In Barbara Demick’s book, Nothing to Envy, she describes how in much of North Korea there is no electricity. When darkness occurs there is no reading, watching TV, or nighttime activities we take for granted.
She tells the tale of a young girl and her boyfriend sneaking out every night under the protection of darkness to meet and talk. Yes, even in North Korea love exists in all forms. Love finds a way in the most dire of circumstances.
A friend recommended this book to me because I am fascinated how life might be in a world of darkness is like. Barbara Demick’s description of this real life person who she meets later stuck with me. The young girl was only twelve when she began sneaking out, and before you go there, the girl said it was only after three year that the young couple held hands, and only after six that they ever kissed. Hanky Panky wasn’t an issue.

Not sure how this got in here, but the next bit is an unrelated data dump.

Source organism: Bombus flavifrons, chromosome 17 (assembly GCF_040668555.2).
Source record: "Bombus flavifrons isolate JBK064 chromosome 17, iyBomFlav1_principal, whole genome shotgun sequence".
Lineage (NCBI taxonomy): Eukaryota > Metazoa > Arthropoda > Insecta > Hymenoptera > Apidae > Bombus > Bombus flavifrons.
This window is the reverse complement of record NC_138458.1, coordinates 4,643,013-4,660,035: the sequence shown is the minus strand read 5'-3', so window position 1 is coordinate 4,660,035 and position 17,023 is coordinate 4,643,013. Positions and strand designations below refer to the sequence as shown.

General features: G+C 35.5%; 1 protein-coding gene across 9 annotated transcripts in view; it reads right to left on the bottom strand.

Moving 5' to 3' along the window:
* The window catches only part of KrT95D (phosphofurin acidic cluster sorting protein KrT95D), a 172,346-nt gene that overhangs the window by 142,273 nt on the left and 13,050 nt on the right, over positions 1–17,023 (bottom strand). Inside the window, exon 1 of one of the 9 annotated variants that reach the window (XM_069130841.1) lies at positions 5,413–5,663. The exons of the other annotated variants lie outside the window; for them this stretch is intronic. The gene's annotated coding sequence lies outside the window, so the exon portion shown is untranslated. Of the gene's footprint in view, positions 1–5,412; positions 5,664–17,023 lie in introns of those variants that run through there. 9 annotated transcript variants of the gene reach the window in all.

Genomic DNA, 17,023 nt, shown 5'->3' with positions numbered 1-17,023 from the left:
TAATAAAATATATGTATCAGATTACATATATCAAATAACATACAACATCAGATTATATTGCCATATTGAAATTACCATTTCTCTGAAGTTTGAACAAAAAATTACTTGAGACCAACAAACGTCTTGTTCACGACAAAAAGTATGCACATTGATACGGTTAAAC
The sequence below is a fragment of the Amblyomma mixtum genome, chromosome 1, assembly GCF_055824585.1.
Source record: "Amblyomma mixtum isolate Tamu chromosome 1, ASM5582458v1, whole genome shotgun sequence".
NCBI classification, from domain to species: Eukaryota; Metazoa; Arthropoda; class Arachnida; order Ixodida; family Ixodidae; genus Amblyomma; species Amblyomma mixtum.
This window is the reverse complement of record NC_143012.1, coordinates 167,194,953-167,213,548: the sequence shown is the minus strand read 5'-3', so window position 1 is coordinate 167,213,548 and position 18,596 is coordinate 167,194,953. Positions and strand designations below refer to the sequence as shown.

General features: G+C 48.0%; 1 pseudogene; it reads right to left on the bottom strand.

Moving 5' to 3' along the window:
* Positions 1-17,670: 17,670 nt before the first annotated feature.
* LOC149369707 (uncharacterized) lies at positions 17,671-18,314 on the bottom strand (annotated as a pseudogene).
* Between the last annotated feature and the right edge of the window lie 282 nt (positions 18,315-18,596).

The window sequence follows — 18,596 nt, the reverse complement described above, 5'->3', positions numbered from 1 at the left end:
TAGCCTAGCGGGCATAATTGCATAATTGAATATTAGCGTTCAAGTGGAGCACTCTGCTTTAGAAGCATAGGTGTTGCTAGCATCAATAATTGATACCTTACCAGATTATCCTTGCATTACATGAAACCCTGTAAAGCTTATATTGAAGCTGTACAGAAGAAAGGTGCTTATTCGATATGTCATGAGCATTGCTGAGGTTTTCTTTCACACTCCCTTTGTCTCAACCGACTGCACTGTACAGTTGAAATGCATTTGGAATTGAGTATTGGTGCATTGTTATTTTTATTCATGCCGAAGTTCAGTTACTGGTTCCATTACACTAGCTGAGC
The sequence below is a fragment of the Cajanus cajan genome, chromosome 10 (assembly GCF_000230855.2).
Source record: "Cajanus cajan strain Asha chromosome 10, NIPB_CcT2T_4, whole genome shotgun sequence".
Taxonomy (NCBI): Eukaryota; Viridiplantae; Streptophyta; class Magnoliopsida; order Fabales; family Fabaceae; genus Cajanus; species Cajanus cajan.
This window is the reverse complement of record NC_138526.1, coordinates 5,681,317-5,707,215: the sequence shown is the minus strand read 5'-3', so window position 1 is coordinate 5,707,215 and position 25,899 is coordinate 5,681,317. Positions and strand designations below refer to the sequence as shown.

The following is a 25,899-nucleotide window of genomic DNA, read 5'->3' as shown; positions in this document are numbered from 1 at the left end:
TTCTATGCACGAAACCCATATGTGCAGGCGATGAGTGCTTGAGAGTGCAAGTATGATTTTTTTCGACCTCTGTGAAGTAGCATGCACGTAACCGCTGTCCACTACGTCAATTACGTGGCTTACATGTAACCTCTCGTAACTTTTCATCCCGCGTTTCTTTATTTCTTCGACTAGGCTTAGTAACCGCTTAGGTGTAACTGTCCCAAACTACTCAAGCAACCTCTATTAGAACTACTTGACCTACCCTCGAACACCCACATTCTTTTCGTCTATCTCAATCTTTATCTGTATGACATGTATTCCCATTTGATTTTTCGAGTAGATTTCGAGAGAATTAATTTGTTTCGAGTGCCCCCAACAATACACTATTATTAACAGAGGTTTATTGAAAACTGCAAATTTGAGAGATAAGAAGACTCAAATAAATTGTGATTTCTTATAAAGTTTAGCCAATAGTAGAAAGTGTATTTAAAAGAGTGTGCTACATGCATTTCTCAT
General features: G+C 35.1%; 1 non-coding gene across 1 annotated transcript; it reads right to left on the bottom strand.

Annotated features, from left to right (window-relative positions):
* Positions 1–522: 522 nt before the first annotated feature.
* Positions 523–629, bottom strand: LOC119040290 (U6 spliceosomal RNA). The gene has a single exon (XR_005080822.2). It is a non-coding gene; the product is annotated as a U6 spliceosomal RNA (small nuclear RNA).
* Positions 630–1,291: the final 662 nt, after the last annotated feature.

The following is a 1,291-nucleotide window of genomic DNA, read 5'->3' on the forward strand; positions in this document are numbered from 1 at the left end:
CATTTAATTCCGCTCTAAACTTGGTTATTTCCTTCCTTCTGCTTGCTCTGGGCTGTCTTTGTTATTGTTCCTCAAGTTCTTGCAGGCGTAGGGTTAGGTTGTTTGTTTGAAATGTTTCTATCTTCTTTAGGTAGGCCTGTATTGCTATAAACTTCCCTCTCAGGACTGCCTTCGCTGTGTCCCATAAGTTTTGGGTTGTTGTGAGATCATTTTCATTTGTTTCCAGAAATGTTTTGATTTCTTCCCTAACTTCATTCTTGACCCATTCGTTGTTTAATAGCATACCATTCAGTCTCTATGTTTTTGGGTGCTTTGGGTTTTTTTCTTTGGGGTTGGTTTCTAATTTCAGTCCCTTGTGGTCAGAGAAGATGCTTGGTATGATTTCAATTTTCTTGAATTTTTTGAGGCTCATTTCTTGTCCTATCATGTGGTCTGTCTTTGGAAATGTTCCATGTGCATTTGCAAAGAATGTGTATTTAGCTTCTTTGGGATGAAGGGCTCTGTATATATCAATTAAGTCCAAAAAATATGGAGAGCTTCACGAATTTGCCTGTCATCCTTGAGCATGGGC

What struck me though was how even in a totalitarian state where every aspect of one’s life is controlled, people seek out happiness where they can find it, and yes in total darkness.
Once during my sabbatical I spent a few days in total darkness for twelve hours at a time. At first it was disturbing, but I adjusted. I too sought out love like the young girl in North Korea, and found it in God’s presence and comfort. Maybe it is because of my experience that I relate so much to the young girl in North Korea.
From high school physics we learn that darkness is merely the absence of light, but all else remains the same. When we find ourself in a dark nights of our life remember that all else remains the same, especially love.